I've been meaning to do a tribute blog to Jose Lima, who passed away a week ago after a sudden heart attack. Then we recently lost Gary Coleman and Dennis Hopper. Since they always say death comes in 3's, there's no better tribute than combining reflections of all three in one post.
Jose Lima was one of my favorite characters growing up. He pitched with style and flair and he had a genuine joy for the game. I used to love hearing him come on Jim Rome's radio show because he'd always talk about Lima Time and get Jim excited. Most athletes were just ok interviews but outside of Rex Hudler, Lima was probably my favorite because of his personality.
In 1999, Lima won 21 games for Houston and I remember him telling Rome that he'd give him the 20-win ball. All summer long, I followed him as he went to the All-Star Game and racked up the win. When he got to 20, I knew it'd be a great show and sure enough, Lima did it. 11 years later, one of the coolest moments I've heard on the radio.
Even when he fell into a huge funk in 2000 and gave up 48 homers, he never lost his passion. It was always Lima Time even when he fell to Independent League ball. His last moment of glory will go down in Dodgers history - Game 3 of the 2004 NLDS. A five-hit shutout that I remember running back to see the final outs for.
It was the first postseason win for the Dodgers since the 1988 World Series. We ended up losing the series but to see Lima point to the sky and celebrate the biggest win we had in 16 years - it was the culmination of him being a lifesaver that year. He went 13-5 and his last pitch was one we'll never forget.
So sad that he was at the stadium only two days before his died. The last photo of him symbolizes what he brought to the game - joy, passion, optimism. Always Lima Time forever - believe it!
Gary Coleman never seemed to have a sense of peace about him. Despite the fact that he was one of the biggest child stars ever, he could never escape the image of being Arnold Jackson, that overplayed catch phrase and being a short actor.
(To that matter, none of the three kids on Diff. Strokes could ever escape their characters. That entire show was perhaps the first troubled sitcom where the main players' drama was played out for all to see. Makes you appreciate Todd Bridges cleaning up a lot more. Something I might explore in another blog though.)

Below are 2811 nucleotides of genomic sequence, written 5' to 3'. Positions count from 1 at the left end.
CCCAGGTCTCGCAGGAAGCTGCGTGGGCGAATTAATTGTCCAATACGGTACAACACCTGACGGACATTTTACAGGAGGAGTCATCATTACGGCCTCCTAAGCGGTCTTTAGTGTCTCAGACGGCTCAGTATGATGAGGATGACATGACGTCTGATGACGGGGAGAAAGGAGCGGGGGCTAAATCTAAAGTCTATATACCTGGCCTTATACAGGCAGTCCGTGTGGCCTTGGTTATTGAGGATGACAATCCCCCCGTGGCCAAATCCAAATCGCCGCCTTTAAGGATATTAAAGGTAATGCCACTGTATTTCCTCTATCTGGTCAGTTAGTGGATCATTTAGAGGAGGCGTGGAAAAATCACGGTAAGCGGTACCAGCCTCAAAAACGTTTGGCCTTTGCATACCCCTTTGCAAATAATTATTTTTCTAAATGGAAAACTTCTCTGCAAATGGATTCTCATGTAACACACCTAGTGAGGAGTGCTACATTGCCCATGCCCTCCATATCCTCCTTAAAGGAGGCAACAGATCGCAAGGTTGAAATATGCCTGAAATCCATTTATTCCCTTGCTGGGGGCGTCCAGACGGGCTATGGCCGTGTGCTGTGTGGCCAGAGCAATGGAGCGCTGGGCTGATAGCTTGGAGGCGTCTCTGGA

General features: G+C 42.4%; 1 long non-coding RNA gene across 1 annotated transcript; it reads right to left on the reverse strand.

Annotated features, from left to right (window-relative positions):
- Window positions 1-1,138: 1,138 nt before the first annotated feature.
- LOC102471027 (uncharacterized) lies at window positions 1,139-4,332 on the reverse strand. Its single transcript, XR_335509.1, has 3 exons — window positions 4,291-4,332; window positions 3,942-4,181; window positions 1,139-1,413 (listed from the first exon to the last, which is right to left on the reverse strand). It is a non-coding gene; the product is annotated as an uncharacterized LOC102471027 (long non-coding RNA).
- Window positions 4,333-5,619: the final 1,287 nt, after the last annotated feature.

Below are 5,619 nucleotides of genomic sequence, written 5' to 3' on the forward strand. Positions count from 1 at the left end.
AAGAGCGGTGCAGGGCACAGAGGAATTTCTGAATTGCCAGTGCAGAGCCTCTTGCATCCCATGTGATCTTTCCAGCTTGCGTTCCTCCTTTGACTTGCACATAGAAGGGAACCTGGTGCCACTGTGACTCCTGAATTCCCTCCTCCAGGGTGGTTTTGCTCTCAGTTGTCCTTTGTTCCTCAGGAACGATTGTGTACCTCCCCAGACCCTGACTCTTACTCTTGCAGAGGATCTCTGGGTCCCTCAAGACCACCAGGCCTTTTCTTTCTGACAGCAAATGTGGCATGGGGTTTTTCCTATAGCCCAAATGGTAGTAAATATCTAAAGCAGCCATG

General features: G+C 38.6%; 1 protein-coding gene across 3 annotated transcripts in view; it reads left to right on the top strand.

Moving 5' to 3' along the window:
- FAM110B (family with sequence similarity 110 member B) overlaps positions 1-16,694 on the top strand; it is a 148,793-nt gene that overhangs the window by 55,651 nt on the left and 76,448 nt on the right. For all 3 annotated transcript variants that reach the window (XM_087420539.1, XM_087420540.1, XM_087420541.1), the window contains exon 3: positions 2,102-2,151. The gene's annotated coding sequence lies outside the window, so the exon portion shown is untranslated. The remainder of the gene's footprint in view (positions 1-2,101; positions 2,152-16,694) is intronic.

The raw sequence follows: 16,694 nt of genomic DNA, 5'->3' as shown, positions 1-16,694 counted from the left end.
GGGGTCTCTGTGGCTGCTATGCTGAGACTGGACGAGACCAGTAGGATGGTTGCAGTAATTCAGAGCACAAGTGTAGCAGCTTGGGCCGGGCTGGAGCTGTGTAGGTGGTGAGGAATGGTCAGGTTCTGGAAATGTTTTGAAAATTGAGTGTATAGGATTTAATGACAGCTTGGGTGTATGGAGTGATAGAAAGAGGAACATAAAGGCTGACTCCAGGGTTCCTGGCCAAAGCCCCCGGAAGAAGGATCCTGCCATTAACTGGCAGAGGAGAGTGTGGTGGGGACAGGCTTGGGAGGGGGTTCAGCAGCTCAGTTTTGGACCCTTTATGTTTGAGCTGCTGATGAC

It seemed like whatever happiness he found, it was followed by a series of troubles. Suing his parents about his trust fund, punching a woman who aggravated him. He never found a great sense of closure after the show and I blame it partly on him not getting enough respect.
Child stardom is a double edged sword - they'll be insanely famous at an age when most kids can only dream of it but they'll spend the rest of their lives trying to escape it and possibly go mad in the process.
Diff'rent Strokes left the air by the time I was barely a year old but we all knew the catchphrase in elementary school. Gary Coleman went from a beloved star to a punchline. I don't think we knew his personal life as well because it seemed all we heard was the troubles - not the charity work or see him at his happiest.
I'll choose to remember him having a fun cameo in Kid Rock's video for "Cowboy" - ironically fighting Rock's late partner Joe C. I hope he's laughing with Dana Plato as they are both finally at peace.
Peace also finally came to Dennis Hopper, who had battled prostate cancer for a long while. If anyone defined cool and unpredictability, it was him. I didn't know that he directed and co-wrote "Easy Rider" until today which let me know of his talent.
That movie defined cool but for me - I'll remember him for being Shooter in "Hoosiers." Rare is the sports movie that gets Academy Award attention but to get an Oscar nomination for playing an assistant coach who battled alcohol to watch his son play? It's impressive. Try not to hold it in when he coaches the final play of one the games.
Knowing that he struggled with the bottle - that role was probably as emotionally helpful as Samuel Jackson being the crackhead Gator Purify in "Jungle Fever"
He also directed "Colors" - one of the first movies to describe the gang culture of Los Angeles. Sean Penn and Robert Duvall may have carried it well as actors but the movie, along with its Ice-T theme song, defined a new era and stands as one of the best films describing my city.
We'll remember him for those last commercials he did for the baby boomers of his era. Hip hop will remember him in "Victory" as a cameo in P. Diddy's apocalyptic epic. He was a rebel who did things his way and kept his cool. He was a villain who somehow endeared people to him. A talented actor with an independent streak who earned respect.
Three gone, but forever remembered in their own way. May they rest in peace